Proptech Industry Matures, Seed Funding Slows
Trends in Seed Stage Venture Capital:
- Across all areas of venture capital, more capital is being invested in funding rounds than ever before, but the number of companies receiving investment has dropped. This suggests that fewer deals are getting funded at the seed stage and investors are focusing more on later rounds of funding.
- The number of angel investors in the United States is larger than ever, but it is becoming increasingly difficult for seed stage companies to raise funding. Angel investors are becoming much more selective. After a boom in angel investments over the past 3-5 years, many investors may be waiting for more liquidity, and some may have shifted investments to other asset classes after witnessing the difficulty of scaling a startup.
One reason this may be happening is that VCs are doubling down on “winner take all” leaders in their industries. According to TechCrunch:
Since 2014, aggregate funding into late-stage rounds has hovered around $55 billion a year, though it will be somewhat lower this year. Today’s $1 billion private financing round was unheard of a decade ago. Recent $1 billion raisers Airbnb, Spotify, WeWork and Lyft have joined previous billionaire raisers, including Uber, Facebook, SpaceX and Flipkart, and point to a strong trend to concentrate “winner take all” funding into companies that have real potential to lead or dominate their segment.
- Investors are grappling with the proliferation of seed stage startups. It has become increasingly difficult for investors to stay informed about hundreds of startups being created to solve issues across all industries. Investors have begun to focus on very particular sectors, reducing the flexibility of the capital currently being deployed.
- The public market boom does not appear to be driving much interest in seed stage deals or angel investing. As stocks have hit all-time highs and corporate profits have surged, angel investing at the seed stage has still slumped (but the number of corporate VCs has risen).
- More early-stage investors are putting their money into cryptocurrencies like Bitcoin, which have seen almost unbelievable returns, but this market has become much more volatile over the past week.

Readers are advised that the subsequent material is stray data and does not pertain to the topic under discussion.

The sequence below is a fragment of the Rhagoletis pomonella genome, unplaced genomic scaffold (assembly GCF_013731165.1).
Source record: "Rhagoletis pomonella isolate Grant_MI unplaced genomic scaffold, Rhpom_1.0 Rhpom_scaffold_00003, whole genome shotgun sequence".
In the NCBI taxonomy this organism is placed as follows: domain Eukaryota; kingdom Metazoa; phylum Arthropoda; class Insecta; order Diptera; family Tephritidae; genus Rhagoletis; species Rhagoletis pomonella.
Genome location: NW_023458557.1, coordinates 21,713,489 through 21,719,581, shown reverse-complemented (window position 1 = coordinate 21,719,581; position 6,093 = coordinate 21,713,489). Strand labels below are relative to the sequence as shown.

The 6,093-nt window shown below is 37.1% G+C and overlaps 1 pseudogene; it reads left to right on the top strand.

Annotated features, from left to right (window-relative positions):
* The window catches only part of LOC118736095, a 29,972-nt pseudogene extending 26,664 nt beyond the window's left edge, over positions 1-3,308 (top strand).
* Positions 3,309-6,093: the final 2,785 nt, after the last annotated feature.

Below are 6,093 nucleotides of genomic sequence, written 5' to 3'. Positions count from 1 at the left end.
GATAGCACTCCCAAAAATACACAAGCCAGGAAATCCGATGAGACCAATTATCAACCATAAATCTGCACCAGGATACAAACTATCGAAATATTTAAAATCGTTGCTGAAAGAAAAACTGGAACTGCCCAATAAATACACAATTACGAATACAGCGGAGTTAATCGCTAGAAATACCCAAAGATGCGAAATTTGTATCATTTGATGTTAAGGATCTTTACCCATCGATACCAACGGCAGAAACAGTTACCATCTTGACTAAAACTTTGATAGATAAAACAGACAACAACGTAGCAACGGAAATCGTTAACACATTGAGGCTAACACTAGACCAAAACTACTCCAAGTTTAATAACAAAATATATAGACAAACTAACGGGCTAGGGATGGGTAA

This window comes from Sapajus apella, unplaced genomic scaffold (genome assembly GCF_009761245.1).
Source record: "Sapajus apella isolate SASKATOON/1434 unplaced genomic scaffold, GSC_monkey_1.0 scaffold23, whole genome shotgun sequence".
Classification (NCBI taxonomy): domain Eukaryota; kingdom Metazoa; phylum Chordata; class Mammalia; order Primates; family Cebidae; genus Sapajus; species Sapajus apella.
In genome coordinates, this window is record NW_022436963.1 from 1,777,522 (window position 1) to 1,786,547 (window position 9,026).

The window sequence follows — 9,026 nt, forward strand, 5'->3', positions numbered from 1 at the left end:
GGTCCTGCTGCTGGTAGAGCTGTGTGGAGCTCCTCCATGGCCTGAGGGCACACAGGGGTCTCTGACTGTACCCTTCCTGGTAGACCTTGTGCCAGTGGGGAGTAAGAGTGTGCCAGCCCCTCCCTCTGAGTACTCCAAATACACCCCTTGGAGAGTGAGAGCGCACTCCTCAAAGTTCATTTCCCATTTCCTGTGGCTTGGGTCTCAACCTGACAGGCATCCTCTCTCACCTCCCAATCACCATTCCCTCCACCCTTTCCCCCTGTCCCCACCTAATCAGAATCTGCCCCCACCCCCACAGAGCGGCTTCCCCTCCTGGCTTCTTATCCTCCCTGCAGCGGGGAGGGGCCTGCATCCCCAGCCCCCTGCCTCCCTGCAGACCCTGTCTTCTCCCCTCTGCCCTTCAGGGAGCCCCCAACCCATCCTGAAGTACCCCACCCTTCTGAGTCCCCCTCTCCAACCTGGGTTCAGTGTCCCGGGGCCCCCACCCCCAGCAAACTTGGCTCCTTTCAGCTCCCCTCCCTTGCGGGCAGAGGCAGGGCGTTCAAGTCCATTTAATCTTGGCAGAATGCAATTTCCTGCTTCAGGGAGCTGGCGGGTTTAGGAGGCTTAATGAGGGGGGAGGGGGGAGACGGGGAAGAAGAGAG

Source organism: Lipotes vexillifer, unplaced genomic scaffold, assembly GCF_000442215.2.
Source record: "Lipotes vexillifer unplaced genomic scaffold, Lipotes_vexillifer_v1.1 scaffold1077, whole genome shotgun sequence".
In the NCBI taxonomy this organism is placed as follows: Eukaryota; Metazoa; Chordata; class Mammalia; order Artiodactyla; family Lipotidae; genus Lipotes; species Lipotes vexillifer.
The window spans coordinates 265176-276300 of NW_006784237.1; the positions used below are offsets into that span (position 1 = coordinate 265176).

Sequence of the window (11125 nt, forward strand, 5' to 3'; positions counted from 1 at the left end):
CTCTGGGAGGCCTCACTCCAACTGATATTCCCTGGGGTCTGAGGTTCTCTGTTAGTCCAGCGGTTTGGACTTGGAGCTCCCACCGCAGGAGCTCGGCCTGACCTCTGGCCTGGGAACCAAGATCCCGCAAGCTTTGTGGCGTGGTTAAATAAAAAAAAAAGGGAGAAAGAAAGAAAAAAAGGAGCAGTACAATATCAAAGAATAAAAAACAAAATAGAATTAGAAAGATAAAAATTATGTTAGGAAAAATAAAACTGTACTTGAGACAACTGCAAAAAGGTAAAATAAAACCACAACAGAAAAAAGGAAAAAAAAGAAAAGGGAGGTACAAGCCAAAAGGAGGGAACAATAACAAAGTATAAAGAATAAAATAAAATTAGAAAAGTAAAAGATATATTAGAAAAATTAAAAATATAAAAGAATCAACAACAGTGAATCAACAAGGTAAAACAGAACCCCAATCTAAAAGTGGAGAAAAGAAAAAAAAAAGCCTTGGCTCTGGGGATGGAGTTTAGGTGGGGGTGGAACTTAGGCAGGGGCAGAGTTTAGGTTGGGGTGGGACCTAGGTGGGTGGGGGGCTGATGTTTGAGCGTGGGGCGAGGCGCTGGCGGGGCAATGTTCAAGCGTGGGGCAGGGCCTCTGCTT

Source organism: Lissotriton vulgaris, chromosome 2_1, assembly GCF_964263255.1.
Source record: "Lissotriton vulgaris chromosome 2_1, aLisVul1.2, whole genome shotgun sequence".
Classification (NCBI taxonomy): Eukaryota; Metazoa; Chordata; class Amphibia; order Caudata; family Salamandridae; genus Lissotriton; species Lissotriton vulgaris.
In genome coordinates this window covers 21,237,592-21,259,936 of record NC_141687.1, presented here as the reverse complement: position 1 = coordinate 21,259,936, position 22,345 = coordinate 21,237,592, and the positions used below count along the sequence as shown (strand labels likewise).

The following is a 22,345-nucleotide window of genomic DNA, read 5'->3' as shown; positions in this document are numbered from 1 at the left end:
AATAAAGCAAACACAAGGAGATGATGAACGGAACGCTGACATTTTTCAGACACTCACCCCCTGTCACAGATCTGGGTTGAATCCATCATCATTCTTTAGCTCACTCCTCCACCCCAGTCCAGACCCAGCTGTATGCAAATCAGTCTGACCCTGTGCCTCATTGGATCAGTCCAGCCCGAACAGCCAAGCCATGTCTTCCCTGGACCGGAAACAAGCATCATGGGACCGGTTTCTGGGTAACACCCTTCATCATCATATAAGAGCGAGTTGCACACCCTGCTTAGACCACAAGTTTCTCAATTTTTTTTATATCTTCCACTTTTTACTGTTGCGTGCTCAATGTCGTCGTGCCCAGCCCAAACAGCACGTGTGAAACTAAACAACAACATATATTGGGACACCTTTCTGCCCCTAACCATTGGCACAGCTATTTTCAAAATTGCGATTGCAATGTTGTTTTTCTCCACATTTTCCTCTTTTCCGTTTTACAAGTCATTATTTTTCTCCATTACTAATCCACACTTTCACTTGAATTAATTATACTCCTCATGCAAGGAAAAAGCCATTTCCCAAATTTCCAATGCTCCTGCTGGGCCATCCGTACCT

- Unicorns (private companies with $1B+ valuations) are staying private longer, reducing the number of engineers who spin out of these companies and launch their own startups upon IPO.
What's Happening in PropTech?
In the past four years, proptech startups have raised about $6.2 billion in funding worldwide, according to a recent report by Altus Group, an advisory services firm. In 2016, there was a record of nearly $2.7 billion invested in real estate tech companies, according to the Commercial Observer. Funding for real estate tech companies in the New York metro area climbed from $73.9 million in 2013 to $227.8 million in 2016, according to Dow Jones VentureSource.
These trends are fantastic, but they paint a rosy picture that does not tell the full story for seed stage startups.
- This slump in seed stage deals discussed above appears to be affecting proptech funding as well, as venture capital firms and traditional real estate development companies are putting more capital into mature companies raising Series B, Series C, and later rounds.
- The funding market has also become more competitive, as a number of accelerators, seed funds, and real estate family offices have shown an affinity for the proptech sector. For example, Brookfield Property Partners, Silverstein, and Rudin Management Company (via Rudin Ventures) are now investing in early stage proptech ventures. (Full Disclosure: Dreamit partners with many of these firms as part of its UrbanTech program.) These firms have generational assets that they can leverage to the benefit of the startups they invest in.
- According to the Observer, "the other reason why seed funding will be difficult to obtain is because today there are clear stars in the field, such as project management resource Honest Buildings, property management platform VTS and real estate investment firm Cadre. And most investors want to get on board with winning companies that will clearly become profitable, rather than take a chance with a smaller startup."
While seed funding has corrected, the New York proptech seen has never been better. Enthusiastic founders are solving real problems, and venture investors and family offices are collaborating like never before to find ways to bring these products to market. Our team, for one, has met with hundreds of founders this year alone, and we're excited to meet even more in 2018.